The Student Playlist

Showcasing the Best New Music, Curating the Classics

REVIEW: Trust Fund – ‘Bringing The Backline’ (Ellis N Jones)

  • 8/10
    - 8/10


Picking apart the minutiae of his life with self-deprecating honesty with fifth and final album ‘Bringing The Backline’, Ellis Jones’ project Trust Fund will be sorely missed.

Bringing The Backline is the fifth and, sadly, final album of indie-pop project Trust Fund, a band spearheaded by Bristolian Ellis Jones, who enlists help from a rotating cast of musician friends. Since its debut “don’t let them begin” in 2013, Trust Fund’s line-up has changed multiple times but retained a uniformity of sonics and themes. As a valedictorian statement, Bringing The Backline is a worthwhile conclusion that stays true to the splendidly dismal tone that has made Trust Fund what it is.

The single ‘Carson McCullers’ is an expressive, modern break-up song. It’s told from the perspective of a guy who yearns to speak to his sweetheart, but for an undisclosed reason simply can’t. The song brushes on the ease of modern communication and lays bare the thoughts that taunt him; theoretically, the two could be speaking, Jones sings “For her messages / I would wait forever”. But it’s clear she’s moved on, her attention is diverted elsewhere, and he ponders, or maybe even knows, that she’s talking about him in a group chat. The song is poetic, reflective of the contemporary and sits on misleadingly upbeat instrumental.

‘Abundant’ is a sister track to ‘Carson McCullers’, fuelled by an up-tempo guitar and electric piano, the song picks up where the previous had left us, Bringing The Backline’s colourful raconteur continues to question the nature of his break-up, picking the details of every interaction.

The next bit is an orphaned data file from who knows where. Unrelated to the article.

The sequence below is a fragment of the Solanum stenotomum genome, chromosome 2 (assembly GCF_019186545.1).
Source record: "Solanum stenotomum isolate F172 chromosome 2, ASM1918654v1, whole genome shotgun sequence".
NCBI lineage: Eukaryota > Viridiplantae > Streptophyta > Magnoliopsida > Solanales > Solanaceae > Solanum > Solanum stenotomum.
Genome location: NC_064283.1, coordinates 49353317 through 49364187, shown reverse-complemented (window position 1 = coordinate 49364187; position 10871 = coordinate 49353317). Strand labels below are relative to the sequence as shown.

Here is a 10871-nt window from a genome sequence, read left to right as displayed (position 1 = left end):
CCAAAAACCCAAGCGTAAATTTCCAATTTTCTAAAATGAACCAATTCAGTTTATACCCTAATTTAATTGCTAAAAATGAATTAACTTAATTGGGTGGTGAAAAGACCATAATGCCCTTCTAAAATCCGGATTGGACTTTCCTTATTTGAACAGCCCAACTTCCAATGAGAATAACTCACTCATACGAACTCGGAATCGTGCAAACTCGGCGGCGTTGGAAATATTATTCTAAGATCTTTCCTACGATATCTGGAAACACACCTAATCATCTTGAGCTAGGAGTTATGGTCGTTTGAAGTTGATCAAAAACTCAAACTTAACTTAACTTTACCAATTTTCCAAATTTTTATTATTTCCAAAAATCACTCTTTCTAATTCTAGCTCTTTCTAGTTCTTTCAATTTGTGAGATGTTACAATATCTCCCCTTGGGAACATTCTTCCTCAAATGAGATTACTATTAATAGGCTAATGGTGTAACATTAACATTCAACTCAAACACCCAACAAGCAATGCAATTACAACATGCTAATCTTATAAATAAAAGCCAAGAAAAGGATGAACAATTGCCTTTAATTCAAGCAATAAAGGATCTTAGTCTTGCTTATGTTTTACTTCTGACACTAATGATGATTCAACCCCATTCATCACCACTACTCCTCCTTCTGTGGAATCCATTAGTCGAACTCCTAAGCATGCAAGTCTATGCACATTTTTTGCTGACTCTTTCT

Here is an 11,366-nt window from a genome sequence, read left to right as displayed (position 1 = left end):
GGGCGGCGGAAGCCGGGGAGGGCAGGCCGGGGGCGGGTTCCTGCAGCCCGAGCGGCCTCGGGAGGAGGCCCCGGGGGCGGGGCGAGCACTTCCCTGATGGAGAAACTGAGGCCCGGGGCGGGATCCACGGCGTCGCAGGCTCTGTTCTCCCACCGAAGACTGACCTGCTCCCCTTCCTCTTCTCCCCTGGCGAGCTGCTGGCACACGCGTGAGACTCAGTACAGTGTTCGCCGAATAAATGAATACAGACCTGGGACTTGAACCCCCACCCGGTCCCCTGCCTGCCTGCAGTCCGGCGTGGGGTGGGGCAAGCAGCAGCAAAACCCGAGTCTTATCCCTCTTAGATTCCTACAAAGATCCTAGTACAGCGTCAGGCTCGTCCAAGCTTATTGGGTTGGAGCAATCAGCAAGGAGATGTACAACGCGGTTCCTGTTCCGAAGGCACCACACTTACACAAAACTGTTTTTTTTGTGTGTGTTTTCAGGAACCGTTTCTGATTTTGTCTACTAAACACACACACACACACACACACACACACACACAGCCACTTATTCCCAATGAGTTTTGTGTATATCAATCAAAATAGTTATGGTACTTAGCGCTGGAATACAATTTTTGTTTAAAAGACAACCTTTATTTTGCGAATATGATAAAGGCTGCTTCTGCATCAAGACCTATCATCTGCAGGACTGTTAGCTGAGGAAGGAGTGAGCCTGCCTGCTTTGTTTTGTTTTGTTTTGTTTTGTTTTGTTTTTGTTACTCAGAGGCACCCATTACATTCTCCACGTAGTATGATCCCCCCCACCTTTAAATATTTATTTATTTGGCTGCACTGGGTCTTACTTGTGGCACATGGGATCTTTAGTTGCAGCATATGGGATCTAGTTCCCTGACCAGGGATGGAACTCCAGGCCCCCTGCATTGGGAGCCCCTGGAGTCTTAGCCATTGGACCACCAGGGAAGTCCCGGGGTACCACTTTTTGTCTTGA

Jones produces a refreshingly honest, amusing 34 minutes of indie pop. The album revels in the humorous, candid self-depreciation that characterised the better indie-rock of the early 2000s. But also flirts with the confessional nature of pop-punk. Take ‘embarrassing!’, which taunts the listener with a quick self-report of how depressive and lacklustre his life is, but attempts to reclaim it as eccentric, teasing “there can’t many be like me out there”. Lyrically, Bringing The Backline is unfiltered, stream of conscious-style story-telling, with Jones himself stating that the writing has “details specific enough to feel frank and confessional, yet non-specific enough to allow for the listener to substitute in their own life experiences”. Hopefully he won’t be quitting music for good, as Ellis Jones has been too good a talent for too short an amount of time. (8/10) (Benita Barden)

Listen to Bringing The Backline by Trust Fund here via Spotify, and tell us what you think below!

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